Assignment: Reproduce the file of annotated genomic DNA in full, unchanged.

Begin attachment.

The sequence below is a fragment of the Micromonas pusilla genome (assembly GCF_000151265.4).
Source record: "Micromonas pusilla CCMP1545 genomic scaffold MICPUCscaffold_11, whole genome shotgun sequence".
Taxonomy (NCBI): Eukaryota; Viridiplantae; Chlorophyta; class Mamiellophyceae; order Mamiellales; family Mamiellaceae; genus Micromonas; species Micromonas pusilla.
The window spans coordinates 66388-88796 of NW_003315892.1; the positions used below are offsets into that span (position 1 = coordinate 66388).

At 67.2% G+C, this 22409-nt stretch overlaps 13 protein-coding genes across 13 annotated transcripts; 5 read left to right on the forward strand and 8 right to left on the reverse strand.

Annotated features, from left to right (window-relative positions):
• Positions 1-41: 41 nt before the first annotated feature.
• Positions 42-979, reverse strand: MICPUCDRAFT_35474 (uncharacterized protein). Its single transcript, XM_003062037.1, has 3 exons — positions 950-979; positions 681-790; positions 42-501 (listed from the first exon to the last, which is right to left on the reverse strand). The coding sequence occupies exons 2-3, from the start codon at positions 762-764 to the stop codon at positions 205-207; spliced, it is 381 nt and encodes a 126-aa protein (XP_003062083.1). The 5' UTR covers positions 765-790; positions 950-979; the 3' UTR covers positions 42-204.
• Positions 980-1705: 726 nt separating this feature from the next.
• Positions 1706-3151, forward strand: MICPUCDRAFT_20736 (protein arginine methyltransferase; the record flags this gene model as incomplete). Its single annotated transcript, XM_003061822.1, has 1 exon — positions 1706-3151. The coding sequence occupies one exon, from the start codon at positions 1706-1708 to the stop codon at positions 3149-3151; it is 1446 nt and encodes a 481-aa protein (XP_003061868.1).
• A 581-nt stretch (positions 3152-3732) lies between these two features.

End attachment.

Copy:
The sequence below is a fragment of the Micromonas pusilla genome (assembly GCF_000151265.4).
Source record: "Micromonas pusilla CCMP1545 genomic scaffold MICPUCscaffold_11, whole genome shotgun sequence".
Taxonomy (NCBI): Eukaryota; Viridiplantae; Chlorophyta; class Mamiellophyceae; order Mamiellales; family Mamiellaceae; genus Micromonas; species Micromonas pusilla.
The window spans coordinates 66388-88796 of NW_003315892.1; the positions used below are offsets into that span (position 1 = coordinate 66388).

At 67.2% G+C, this 22409-nt stretch overlaps 13 protein-coding genes across 13 annotated transcripts; 5 read left to right on the forward strand and 8 right to left on the reverse strand.

Annotated features, from left to right (window-relative positions):
• Positions 1-41: 41 nt before the first annotated feature.
• Positions 42-979, reverse strand: MICPUCDRAFT_35474 (uncharacterized protein). Its single transcript, XM_003062037.1, has 3 exons — positions 950-979; positions 681-790; positions 42-501 (listed from the first exon to the last, which is right to left on the reverse strand). The coding sequence occupies exons 2-3, from the start codon at positions 762-764 to the stop codon at positions 205-207; spliced, it is 381 nt and encodes a 126-aa protein (XP_003062083.1). The 5' UTR covers positions 765-790; positions 950-979; the 3' UTR covers positions 42-204.
• Positions 980-1705: 726 nt separating this feature from the next.
• Positions 1706-3151, forward strand: MICPUCDRAFT_20736 (protein arginine methyltransferase; the record flags this gene model as incomplete). Its single annotated transcript, XM_003061822.1, has 1 exon — positions 1706-3151. The coding sequence occupies one exon, from the start codon at positions 1706-1708 to the stop codon at positions 3149-3151; it is 1446 nt and encodes a 481-aa protein (XP_003061868.1).
• A 581-nt stretch (positions 3152-3732) lies between these two features.